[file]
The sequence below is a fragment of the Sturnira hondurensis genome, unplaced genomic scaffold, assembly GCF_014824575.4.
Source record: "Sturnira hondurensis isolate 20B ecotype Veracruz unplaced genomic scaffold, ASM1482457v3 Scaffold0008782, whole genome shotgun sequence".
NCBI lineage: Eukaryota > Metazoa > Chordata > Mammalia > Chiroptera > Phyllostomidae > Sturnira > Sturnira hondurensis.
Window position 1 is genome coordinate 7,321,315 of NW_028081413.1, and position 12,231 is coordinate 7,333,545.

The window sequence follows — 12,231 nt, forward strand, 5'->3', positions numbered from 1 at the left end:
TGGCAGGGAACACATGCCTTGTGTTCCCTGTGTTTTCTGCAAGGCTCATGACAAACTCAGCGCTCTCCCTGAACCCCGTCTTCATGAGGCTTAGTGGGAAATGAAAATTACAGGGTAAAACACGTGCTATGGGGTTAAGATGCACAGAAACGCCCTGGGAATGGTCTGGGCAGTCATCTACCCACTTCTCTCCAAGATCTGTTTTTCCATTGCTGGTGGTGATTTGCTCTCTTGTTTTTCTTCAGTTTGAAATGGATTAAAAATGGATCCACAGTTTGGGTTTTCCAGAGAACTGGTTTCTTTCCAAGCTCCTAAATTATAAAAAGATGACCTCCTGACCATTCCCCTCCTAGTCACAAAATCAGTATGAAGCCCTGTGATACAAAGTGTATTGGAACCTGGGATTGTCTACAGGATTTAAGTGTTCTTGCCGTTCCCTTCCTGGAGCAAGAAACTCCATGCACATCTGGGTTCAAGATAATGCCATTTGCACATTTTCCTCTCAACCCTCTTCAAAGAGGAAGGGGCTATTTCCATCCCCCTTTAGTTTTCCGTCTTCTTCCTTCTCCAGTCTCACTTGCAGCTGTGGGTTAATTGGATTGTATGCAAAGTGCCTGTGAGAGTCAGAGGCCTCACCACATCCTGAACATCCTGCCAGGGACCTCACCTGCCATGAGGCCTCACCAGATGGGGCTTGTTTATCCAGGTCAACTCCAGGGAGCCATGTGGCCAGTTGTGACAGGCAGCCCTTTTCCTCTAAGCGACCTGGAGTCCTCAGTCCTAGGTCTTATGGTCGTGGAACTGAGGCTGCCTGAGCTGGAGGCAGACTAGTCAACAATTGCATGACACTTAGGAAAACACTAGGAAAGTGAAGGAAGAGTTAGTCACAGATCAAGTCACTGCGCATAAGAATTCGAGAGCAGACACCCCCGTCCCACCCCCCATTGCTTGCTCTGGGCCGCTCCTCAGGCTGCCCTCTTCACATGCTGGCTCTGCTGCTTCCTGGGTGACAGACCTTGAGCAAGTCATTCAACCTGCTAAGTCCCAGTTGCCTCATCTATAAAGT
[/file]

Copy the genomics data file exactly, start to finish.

The sequence below is a fragment of the Sturnira hondurensis genome, unplaced genomic scaffold, assembly GCF_014824575.4.
Source record: "Sturnira hondurensis isolate 20B ecotype Veracruz unplaced genomic scaffold, ASM1482457v3 Scaffold0008782, whole genome shotgun sequence".
NCBI lineage: Eukaryota > Metazoa > Chordata > Mammalia > Chiroptera > Phyllostomidae > Sturnira > Sturnira hondurensis.
Window position 1 is genome coordinate 7,321,315 of NW_028081413.1, and position 12,231 is coordinate 7,333,545.

The window sequence follows — 12,231 nt, forward strand, 5'->3', positions numbered from 1 at the left end:
TGGCAGGGAACACATGCCTTGTGTTCCCTGTGTTTTCTGCAAGGCTCATGACAAACTCAGCGCTCTCCCTGAACCCCGTCTTCATGAGGCTTAGTGGGAAATGAAAATTACAGGGTAAAACACGTGCTATGGGGTTAAGATGCACAGAAACGCCCTGGGAATGGTCTGGGCAGTCATCTACCCACTTCTCTCCAAGATCTGTTTTTCCATTGCTGGTGGTGATTTGCTCTCTTGTTTTTCTTCAGTTTGAAATGGATTAAAAATGGATCCACAGTTTGGGTTTTCCAGAGAACTGGTTTCTTTCCAAGCTCCTAAATTATAAAAAGATGACCTCCTGACCATTCCCCTCCTAGTCACAAAATCAGTATGAAGCCCTGTGATACAAAGTGTATTGGAACCTGGGATTGTCTACAGGATTTAAGTGTTCTTGCCGTTCCCTTCCTGGAGCAAGAAACTCCATGCACATCTGGGTTCAAGATAATGCCATTTGCACATTTTCCTCTCAACCCTCTTCAAAGAGGAAGGGGCTATTTCCATCCCCCTTTAGTTTTCCGTCTTCTTCCTTCTCCAGTCTCACTTGCAGCTGTGGGTTAATTGGATTGTATGCAAAGTGCCTGTGAGAGTCAGAGGCCTCACCACATCCTGAACATCCTGCCAGGGACCTCACCTGCCATGAGGCCTCACCAGATGGGGCTTGTTTATCCAGGTCAACTCCAGGGAGCCATGTGGCCAGTTGTGACAGGCAGCCCTTTTCCTCTAAGCGACCTGGAGTCCTCAGTCCTAGGTCTTATGGTCGTGGAACTGAGGCTGCCTGAGCTGGAGGCAGACTAGTCAACAATTGCATGACACTTAGGAAAACACTAGGAAAGTGAAGGAAGAGTTAGTCACAGATCAAGTCACTGCGCATAAGAATTCGAGAGCAGACACCCCCGTCCCACCCCCCATTGCTTGCTCTGGGCCGCTCCTCAGGCTGCCCTCTTCACATGCTGGCTCTGCTGCTTCCTGGGTGACAGACCTTGAGCAAGTCATTCAACCTGCTAAGTCCCAGTTGCCTCATCTATAAAGT